That melee attack would now have advantage since the defender is prone!
A number of class abilities give characters the chance to knock enemies prone, too. Here are some of those features from the Player’s Handbook:
- Wolf Totem Barbarian – Totemic Attunement: High-level Totem Barbarians can knock Large or smaller foes prone as a bonus action when raging.
- Battlemaster Fighter – Trip Attack: This maneuver lets a Battlemaster Fighter force a creature to make a Strength saving throw, knocking the foe down if they fail their save.
- Open Hand Monk – Open Hand Technique: Early on, Open Hand Monks can force Dexterity saving throws against a foe they hit with Flurry of Blows or knock them prone.
- Four Elements Monk – Fist of the Unbroken Air: This action for Four Elements Monks forces a creature to take thunder damage and be knocked prone on a failed Strength saving throw.
- Four Elements Monk – Water Whip: Four Elements Monks can also force Dexterity saving throws as an action with this discipline to deal bludgeoning damage and knock a foe prone.
While not as numerous, there are some feats that have prone synergies in the Player’s Handbook. Here are what those feats are and what they do:
- Charger: With this feat, a creature can Shove a foe as a bonus action after taking the Dash action.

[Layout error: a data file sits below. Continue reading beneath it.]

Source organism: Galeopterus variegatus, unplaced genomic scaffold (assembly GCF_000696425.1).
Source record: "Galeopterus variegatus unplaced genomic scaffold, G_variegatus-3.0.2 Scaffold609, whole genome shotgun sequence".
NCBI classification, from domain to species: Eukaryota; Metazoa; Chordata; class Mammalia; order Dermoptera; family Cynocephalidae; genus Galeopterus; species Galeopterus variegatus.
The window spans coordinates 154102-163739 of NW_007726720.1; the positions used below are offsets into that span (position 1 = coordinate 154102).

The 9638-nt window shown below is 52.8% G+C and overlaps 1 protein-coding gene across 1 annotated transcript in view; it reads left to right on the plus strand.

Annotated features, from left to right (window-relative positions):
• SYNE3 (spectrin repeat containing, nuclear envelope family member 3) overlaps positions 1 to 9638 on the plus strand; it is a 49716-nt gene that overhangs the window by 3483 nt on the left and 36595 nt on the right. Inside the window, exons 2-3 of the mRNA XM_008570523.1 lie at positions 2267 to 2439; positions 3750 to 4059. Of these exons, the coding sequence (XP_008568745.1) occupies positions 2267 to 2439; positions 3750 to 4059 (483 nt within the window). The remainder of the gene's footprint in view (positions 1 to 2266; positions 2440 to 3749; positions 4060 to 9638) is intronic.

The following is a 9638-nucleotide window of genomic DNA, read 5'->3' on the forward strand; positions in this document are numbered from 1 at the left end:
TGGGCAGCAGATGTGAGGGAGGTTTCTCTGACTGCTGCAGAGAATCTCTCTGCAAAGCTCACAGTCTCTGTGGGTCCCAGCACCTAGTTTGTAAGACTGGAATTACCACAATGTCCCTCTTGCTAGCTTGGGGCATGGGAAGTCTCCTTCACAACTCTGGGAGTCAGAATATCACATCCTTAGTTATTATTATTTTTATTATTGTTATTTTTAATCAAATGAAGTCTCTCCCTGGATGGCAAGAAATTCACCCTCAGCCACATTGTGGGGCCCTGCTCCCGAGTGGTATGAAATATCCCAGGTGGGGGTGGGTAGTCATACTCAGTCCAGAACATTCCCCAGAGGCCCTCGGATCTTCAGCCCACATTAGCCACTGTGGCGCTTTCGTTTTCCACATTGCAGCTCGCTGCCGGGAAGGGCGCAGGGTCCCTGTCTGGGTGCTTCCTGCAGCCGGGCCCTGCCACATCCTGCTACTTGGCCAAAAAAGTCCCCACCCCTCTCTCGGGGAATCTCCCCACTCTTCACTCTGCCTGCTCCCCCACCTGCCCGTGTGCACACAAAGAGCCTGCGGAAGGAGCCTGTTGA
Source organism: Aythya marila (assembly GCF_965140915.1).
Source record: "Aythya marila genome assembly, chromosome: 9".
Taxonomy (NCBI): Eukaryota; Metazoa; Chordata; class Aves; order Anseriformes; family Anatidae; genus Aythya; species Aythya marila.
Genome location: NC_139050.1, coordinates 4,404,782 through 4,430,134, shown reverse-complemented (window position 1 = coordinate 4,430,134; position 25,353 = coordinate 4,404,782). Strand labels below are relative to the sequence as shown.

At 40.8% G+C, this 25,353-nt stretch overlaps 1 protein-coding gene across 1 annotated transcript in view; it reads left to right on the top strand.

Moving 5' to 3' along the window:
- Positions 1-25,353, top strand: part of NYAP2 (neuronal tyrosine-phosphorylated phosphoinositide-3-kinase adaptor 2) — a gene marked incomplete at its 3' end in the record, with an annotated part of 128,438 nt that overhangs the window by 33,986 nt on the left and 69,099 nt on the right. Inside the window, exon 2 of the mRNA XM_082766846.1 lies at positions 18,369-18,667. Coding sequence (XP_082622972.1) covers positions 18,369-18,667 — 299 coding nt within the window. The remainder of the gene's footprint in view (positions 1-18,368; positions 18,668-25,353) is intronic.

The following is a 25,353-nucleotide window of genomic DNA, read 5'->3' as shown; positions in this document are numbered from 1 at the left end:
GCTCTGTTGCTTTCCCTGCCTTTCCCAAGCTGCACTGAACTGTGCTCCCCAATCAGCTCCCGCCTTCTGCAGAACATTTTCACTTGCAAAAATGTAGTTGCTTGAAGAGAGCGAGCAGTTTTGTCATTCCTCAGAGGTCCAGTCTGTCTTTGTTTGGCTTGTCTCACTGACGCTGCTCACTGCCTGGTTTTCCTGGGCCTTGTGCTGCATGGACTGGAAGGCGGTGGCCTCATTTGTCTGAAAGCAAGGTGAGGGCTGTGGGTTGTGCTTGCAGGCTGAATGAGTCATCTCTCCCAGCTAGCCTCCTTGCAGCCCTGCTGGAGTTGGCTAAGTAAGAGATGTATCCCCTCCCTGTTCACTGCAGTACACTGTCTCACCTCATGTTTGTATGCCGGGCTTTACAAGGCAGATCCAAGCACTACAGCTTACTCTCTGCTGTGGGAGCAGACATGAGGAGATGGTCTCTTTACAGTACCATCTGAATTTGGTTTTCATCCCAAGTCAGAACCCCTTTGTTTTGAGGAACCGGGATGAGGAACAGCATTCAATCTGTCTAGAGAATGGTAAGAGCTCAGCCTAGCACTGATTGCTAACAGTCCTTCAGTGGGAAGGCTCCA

- Martial Adept: This feat lets you grab the Battlemaster’s Trip Attack maneuver and use it with a superiority die.
- Shield Master: With this feat, you can knock Shove a foe as a bonus action with your shield after taking the Attack action.
Spells do all sorts of fantastic things in D&D 5e, including knocking foes prone!
These spells are spread across the different class spell lists, letting most classes get in on the fun:
- Command: This divine spell can let you force a creature to kneel, rendering them prone for a turn.
- Destructive Wave: This pinnacle of Paladin spellcasting does massive thunder and radiant or necrotic damage in addition to the prone condition it inflicts.
- Earth Tremor: A short-range earthquake from this arcane spell forces nearby creatures to take some bludgeoning damage and fall prone.
- Grease: A small, slippery area made by this arcane spell forces creatures to make a Dexterity saving throw against the prone condition when the spell is cast or when a creature enters the area.
- Sapping Sting: This dunamancy cantrip forces a Constitution save against both necrotic damage and the prone condition.
- Sleet Storm: This Druid, Sorcerer, and Wizard spell doesn’t deal damage, but it does knock foes prone, reduces visibility and mobility, and impairs concentration in a fairly large area.
- Tasha’s Hideous Laughter: A low-level arcane spell, Hideous Laughter knocks a creature prone on a failed Wisdom saving throw by forcing them to fall to the ground laughing.
- Thunderous Smite: This Paladin smite spell deals thunder damage in addition to knocking foes prone.
- Tidal Wave: This upgraded line spell deals bludgeoning damage and knocks foes prone in front of the caster.
- Watery Sphere: When this spell ends, the restrained creatures inside the spell are dumped onto the floor, rendering them prone.
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I played the game a lot as a kid, back in first edition. Over the past few years since 5e was released, I’ve really started getting back into it. Currently, I run a campaign online for some friends and my brothers, and we also play a side-sesh just to mix things up.